You can see a couple of big changes: between 2012 and 2016. I think, that is caused by the switch from SVN to Git - when many things were moved out of the monorepo. The next is probably PMD 6 release, which happened end of 2017. And the last big change is probably PMD 7.

This is now the seventh major release of PMD. The first release of PMD was done on 2002-11-04, about half a year after the first commit. In average, every 3 years a new PMD release was published.

How to upgrade / how to use?

First step is obviously to download PMD. The binary is available through the PMD Releases page on GitHub.

Follow the installation instructions, which basically means: extracting the ZIP archive, and run it. E.g.

pmd-bin-7.0.0/bin/pmd check -d path_to_sources -R rulesets/java/quickstart.xml -f txt -r pmd-report.txt

You’ll notice, that we now have a progress bar, showing how many files have already been processed.

If you use Maven or Gradle as build tools, there are special plugins. See the examples in our documentation for the Maven PMD Plugin and Gradle PMD Integration.

ℹ️ Note: For maven-pmd-plugin to use with PMD 7.0.0, the special module net.sourceforge.pmd:pmd-compat6 is required. See Using PMD 7 with maven-pmd-plugin. In order to use Gradle with PMD 7.0.0, at least Gradle 8.6 is required. The you can simply set the toolVersion configuration.

If you are switching from PMD 6.x to PMD 7, then there are a couple of things to consider:

  • some (deprecated) rules might have been entirely removed
  • some rule properties might have changed, especially properties, which take multiple values: the one and only delimiter is now always a comma. The pipe is not supported anymore.
  • there are some new rules, you might want to use

If you have written custom rules, the changes might be more involved, due to some API changes and refactoring we did in PMD.

In any case, you can follow the Migration Guide for PMD 7 which should cover any possible issue.

Next steps in PMD

As always, software is never finished. And especially for PMD 7, we needed to postpone some of our initial, ambitious ideas, so that PMD 7 actually could be released eventually. That means: after the release is before the next release.

The coarse plan is to reestablish our time based monthly releases again. I expect the first releases mostly to contain bug fixes. But this really depends on the contributions.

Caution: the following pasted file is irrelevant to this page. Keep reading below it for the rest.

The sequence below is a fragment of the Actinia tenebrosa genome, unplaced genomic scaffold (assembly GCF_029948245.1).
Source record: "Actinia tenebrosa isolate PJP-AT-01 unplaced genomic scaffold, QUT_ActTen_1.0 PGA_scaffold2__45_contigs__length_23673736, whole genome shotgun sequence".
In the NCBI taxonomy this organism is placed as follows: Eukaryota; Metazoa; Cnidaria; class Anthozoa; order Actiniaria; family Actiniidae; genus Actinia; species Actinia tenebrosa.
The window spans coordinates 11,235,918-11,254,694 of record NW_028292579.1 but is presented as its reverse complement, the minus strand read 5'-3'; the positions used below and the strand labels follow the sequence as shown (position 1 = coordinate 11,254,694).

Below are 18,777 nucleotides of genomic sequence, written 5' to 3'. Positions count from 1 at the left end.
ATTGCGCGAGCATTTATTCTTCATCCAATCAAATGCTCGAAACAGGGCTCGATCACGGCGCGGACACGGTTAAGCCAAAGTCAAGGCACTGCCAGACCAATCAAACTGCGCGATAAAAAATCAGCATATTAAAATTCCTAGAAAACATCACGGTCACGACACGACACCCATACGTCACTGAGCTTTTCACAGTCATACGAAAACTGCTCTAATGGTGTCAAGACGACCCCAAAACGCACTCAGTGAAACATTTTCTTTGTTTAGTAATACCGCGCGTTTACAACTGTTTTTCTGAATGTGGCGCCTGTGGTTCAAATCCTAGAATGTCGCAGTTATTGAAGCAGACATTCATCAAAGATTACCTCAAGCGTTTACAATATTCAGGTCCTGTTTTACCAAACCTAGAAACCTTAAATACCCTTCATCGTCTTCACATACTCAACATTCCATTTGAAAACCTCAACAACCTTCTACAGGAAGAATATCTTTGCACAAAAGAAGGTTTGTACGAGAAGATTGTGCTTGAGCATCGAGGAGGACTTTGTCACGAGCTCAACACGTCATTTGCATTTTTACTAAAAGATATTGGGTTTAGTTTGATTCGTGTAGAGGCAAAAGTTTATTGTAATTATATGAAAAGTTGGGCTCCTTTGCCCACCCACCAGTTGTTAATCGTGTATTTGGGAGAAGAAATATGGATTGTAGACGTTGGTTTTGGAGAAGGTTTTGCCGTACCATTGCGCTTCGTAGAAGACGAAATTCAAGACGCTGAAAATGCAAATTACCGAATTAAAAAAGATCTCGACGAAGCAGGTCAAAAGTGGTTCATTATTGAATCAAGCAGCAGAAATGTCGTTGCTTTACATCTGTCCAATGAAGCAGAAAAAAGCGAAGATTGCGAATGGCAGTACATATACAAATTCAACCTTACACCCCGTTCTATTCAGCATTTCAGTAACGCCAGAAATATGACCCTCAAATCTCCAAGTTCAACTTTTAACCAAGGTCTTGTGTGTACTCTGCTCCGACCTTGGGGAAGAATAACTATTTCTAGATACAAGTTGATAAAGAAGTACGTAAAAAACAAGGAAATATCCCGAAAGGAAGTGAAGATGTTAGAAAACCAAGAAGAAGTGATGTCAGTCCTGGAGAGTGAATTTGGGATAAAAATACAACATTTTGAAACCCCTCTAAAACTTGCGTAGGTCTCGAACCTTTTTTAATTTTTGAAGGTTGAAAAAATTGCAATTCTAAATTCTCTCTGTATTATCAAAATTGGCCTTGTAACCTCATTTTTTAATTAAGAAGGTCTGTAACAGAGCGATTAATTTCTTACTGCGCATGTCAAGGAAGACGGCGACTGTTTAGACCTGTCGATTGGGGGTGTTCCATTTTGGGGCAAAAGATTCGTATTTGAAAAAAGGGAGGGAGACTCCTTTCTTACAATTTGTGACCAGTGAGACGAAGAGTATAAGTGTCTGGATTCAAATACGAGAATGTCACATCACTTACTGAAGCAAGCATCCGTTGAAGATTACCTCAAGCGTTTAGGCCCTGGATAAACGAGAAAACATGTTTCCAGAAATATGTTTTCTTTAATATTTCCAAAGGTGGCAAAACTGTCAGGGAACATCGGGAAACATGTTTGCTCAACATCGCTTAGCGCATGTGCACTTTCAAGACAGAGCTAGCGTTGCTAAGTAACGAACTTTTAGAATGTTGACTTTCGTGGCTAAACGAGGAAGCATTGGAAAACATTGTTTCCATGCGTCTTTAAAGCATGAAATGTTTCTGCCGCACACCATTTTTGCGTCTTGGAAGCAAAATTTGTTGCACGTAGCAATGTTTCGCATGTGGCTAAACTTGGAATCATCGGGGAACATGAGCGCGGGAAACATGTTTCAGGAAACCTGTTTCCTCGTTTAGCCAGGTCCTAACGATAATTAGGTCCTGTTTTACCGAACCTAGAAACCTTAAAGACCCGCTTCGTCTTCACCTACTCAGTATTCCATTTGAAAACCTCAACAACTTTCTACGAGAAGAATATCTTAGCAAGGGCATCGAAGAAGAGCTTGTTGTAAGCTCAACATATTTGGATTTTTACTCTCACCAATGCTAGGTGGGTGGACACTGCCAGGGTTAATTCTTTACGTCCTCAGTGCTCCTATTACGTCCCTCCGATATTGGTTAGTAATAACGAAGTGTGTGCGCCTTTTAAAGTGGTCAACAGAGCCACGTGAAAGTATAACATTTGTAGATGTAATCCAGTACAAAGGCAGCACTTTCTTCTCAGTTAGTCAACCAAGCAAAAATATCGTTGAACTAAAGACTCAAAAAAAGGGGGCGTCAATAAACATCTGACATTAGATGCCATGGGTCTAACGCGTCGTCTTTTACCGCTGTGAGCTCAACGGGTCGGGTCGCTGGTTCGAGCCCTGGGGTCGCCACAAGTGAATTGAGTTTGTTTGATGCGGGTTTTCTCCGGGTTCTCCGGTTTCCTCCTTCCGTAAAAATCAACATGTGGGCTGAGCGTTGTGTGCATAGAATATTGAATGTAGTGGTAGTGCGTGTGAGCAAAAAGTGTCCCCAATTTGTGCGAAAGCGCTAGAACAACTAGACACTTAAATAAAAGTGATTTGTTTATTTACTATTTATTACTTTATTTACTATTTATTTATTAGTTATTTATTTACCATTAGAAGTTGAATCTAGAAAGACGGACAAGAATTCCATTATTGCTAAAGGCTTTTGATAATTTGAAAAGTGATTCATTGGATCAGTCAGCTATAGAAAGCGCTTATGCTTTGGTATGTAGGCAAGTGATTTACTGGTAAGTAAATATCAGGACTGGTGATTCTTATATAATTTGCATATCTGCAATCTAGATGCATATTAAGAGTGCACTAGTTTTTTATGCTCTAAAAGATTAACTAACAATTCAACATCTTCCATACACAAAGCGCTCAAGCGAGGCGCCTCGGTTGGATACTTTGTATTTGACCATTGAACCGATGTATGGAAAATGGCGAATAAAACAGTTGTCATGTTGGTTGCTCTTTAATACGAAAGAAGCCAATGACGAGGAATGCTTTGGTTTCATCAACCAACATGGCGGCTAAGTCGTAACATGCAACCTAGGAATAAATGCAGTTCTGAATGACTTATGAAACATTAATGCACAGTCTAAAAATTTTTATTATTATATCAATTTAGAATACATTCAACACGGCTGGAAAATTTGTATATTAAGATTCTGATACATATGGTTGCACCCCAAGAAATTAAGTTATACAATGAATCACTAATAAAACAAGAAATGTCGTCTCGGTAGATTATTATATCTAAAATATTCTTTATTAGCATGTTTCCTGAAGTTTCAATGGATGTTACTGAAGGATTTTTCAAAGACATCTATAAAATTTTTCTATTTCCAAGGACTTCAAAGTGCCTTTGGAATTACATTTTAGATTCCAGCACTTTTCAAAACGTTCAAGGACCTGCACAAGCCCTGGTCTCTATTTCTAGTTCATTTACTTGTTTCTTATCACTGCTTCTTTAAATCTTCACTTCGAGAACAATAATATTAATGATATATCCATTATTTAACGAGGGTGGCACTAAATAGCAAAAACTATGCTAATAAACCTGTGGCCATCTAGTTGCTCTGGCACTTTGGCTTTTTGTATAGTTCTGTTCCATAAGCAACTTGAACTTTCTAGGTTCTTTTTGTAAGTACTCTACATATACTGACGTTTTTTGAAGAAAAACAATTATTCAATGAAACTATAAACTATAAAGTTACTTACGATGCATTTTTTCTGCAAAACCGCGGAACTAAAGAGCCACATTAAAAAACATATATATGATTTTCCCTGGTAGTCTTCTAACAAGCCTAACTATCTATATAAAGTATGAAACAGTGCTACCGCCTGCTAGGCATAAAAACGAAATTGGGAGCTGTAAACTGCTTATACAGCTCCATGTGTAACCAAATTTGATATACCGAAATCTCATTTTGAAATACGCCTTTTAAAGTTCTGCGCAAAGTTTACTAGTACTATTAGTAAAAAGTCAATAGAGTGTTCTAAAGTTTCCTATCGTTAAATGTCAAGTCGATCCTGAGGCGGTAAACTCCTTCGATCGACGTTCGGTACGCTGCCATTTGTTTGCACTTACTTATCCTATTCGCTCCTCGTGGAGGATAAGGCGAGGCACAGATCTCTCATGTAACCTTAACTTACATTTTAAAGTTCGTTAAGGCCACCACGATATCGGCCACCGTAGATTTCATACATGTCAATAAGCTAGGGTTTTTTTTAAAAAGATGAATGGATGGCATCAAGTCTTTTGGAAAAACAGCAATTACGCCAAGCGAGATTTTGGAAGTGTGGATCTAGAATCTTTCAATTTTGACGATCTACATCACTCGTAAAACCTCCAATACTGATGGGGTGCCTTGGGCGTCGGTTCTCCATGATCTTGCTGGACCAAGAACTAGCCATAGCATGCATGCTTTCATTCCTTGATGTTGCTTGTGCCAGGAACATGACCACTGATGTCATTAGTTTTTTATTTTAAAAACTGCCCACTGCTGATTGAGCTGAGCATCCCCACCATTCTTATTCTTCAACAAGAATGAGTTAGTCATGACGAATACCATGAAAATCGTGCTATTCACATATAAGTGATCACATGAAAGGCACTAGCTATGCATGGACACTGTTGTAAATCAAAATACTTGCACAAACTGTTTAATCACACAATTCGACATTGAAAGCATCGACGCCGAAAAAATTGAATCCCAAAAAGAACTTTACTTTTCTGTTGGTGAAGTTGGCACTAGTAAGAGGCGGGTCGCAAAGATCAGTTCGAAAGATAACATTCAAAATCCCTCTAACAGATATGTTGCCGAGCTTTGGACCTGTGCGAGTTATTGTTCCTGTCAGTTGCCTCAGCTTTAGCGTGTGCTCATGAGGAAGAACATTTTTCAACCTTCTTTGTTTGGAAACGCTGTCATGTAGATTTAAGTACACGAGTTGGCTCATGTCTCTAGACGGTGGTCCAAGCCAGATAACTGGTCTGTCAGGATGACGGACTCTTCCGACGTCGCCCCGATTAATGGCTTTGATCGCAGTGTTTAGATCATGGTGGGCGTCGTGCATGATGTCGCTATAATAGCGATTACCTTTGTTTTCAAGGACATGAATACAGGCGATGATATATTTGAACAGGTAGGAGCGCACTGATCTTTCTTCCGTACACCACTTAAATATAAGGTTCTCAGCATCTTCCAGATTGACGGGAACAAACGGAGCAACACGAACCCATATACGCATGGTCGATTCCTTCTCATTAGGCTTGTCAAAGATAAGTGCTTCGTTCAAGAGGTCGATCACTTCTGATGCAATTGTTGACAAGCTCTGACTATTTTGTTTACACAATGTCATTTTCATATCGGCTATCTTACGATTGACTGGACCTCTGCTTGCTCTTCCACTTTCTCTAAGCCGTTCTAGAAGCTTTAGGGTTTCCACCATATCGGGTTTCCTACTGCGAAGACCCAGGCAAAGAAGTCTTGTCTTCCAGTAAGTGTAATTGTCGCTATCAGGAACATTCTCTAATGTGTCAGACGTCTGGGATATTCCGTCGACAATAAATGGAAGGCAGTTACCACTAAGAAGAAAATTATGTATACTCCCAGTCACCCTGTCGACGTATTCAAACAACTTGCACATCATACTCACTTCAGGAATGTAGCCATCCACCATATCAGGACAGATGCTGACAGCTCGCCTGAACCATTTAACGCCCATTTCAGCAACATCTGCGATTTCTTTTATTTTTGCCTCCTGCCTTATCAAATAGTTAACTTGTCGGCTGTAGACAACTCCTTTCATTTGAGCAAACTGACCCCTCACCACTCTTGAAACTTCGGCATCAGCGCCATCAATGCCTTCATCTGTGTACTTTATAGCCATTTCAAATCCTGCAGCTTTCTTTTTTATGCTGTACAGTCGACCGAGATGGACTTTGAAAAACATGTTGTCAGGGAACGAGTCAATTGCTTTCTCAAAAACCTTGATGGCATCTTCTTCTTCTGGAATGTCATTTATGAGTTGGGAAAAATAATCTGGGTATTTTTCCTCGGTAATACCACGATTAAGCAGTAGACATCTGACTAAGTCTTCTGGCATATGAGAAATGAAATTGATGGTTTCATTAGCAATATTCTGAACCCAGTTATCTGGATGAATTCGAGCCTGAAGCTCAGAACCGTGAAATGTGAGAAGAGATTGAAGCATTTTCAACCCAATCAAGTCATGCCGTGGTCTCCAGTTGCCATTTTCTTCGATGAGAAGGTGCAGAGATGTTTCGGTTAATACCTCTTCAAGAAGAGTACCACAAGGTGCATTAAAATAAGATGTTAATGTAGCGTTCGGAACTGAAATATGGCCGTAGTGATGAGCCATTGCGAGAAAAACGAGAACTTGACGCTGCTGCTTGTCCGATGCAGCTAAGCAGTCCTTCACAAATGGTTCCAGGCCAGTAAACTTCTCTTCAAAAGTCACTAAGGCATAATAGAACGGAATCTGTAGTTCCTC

Before changing the API, we should really make sure, we have some tool in place, that warns us, if we are about to change anything in an incompatible way. There are some tools, like japicmp. Ideally, we would be very careful when changing anything in pmd-core now.

The are other topics, that can be tackled now as well: Multi file analysis which most likely requires some kind of multi stage analysis. Streamlining our CI builds, which are on GitHub Actions, so that it’s easier to see what failed, when it fails. And maybe provide a nightly build directly on GitHub Releases. Improve the rule documentation, which might require to change the ruleset xml format. There are lots of ideas and possibilities.

An interesting idea would be to make it easier to try out PMD to see, whether its useful for a specific project. Or to simply reproduce any problem. Maybe you have seen javaalmanac.io? There you can simply try out every java version online. Maybe something like this would be useful for PMD itself? Kind of a web interface to run PMD and show the found violations.

In any case, we an issue tracker already full of ideas to work on…

Call to action

Now it’s your turn: Use the new version, report any issues you find and any features you are missing. Let us know, what you think. Either through an issue on GitHub or through a question on the discussions page. What would you like to have fixed in the next version? Which feature would you like to have added to PMD? How can you contribute?